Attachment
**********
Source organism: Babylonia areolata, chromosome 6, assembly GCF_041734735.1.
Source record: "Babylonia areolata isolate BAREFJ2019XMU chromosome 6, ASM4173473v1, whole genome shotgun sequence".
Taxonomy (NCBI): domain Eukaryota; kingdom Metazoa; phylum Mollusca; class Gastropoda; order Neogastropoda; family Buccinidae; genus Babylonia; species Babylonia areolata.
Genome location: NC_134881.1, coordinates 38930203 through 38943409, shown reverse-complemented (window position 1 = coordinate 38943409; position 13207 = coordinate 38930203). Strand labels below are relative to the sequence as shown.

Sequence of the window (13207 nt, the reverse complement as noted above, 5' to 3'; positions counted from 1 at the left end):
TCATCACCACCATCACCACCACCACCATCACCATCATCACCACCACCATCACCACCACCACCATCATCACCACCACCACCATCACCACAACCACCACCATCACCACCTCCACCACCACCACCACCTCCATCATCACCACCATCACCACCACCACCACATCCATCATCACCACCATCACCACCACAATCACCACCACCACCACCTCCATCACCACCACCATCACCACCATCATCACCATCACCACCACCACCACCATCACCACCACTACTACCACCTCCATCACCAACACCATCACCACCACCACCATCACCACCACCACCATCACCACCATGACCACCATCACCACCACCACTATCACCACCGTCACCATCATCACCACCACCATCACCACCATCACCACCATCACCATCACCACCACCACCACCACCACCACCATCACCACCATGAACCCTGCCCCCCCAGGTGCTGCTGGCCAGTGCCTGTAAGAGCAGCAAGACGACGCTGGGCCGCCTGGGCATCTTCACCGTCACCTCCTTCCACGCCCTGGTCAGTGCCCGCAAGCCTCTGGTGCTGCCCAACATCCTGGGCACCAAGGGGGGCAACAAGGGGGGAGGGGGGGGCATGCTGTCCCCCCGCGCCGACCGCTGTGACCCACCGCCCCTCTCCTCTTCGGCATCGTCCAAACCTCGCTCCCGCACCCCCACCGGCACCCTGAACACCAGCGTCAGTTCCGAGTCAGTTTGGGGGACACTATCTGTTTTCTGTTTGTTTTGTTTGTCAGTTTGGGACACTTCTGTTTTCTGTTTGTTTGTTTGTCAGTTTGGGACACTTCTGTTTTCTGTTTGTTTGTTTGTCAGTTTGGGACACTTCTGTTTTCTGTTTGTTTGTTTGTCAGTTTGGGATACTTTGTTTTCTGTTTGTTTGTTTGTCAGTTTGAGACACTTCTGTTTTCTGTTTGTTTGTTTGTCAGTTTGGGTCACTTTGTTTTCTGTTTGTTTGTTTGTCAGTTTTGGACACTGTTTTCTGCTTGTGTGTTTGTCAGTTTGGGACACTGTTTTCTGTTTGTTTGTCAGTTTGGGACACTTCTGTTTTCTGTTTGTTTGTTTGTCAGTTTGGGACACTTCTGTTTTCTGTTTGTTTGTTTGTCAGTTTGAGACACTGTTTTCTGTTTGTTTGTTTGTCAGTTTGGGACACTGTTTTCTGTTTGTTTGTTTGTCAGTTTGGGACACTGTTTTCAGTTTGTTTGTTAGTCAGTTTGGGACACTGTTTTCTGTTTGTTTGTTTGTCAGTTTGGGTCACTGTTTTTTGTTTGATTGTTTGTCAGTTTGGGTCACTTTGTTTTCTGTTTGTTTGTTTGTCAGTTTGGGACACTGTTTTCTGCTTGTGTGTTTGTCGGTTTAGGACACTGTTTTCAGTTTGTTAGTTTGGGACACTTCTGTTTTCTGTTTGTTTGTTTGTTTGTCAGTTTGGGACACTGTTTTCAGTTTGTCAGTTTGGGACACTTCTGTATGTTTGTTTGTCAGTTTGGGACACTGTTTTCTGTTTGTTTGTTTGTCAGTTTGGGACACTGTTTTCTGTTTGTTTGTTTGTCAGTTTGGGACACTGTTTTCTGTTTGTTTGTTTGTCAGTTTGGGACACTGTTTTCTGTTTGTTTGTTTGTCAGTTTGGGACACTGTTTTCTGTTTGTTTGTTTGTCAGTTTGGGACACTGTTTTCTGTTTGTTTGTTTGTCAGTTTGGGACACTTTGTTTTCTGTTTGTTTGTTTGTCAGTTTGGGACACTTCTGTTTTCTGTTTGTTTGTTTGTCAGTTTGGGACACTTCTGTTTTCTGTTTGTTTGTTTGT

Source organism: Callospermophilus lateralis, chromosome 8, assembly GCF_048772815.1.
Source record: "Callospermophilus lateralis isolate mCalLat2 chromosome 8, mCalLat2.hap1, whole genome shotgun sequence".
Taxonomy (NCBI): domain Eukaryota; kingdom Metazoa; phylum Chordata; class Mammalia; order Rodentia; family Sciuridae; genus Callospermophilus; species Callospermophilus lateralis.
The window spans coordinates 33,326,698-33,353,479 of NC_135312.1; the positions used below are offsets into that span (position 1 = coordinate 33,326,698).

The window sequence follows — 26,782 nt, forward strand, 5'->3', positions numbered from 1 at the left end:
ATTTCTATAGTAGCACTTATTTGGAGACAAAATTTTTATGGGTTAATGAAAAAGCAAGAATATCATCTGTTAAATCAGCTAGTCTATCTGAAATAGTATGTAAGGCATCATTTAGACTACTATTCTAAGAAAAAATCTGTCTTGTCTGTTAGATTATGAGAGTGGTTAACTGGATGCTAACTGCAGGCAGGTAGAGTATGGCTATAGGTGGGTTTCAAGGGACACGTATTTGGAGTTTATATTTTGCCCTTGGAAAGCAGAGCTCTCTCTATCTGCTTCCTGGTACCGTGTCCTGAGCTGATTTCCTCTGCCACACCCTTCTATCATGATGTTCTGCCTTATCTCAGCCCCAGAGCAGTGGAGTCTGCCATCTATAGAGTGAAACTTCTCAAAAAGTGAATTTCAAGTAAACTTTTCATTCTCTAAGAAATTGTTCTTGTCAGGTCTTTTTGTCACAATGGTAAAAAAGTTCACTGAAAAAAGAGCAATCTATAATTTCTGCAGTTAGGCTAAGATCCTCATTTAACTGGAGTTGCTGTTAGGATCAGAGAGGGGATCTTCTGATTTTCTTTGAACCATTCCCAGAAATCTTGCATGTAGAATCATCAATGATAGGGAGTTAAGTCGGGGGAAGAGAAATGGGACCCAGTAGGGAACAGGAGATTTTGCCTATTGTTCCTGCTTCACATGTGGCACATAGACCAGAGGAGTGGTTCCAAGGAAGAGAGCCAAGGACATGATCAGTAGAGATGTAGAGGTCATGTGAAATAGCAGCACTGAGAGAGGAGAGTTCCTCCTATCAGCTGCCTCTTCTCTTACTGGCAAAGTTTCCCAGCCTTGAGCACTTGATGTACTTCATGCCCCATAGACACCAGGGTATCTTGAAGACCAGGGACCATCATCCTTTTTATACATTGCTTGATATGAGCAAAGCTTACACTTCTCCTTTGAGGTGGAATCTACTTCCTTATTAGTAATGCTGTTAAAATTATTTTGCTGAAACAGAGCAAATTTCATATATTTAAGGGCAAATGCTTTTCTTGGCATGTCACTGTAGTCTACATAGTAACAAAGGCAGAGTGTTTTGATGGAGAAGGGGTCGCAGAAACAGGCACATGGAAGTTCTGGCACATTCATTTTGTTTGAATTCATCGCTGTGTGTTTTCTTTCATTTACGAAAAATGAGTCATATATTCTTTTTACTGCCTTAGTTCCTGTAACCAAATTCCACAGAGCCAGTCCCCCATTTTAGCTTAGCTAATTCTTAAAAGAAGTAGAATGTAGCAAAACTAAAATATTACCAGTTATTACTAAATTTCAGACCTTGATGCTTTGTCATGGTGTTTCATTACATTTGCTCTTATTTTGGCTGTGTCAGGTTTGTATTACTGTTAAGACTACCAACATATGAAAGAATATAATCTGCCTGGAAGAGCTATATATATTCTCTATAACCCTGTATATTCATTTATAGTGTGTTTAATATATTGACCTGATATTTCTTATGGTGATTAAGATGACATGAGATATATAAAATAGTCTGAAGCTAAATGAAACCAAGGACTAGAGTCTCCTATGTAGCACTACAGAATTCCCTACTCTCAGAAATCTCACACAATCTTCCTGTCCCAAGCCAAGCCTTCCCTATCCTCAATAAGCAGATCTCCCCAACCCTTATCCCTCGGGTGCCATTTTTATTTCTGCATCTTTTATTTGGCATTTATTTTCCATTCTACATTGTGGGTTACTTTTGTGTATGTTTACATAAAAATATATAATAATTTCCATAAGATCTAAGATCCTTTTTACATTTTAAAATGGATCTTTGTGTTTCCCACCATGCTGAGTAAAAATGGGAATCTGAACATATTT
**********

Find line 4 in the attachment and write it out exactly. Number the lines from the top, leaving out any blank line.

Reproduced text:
Genome location: NC_134881.1, coordinates 38930203 through 38943409, shown reverse-complemented (window position 1 = coordinate 38943409; position 13207 = coordinate 38930203). Strand labels below are relative to the sequence as shown.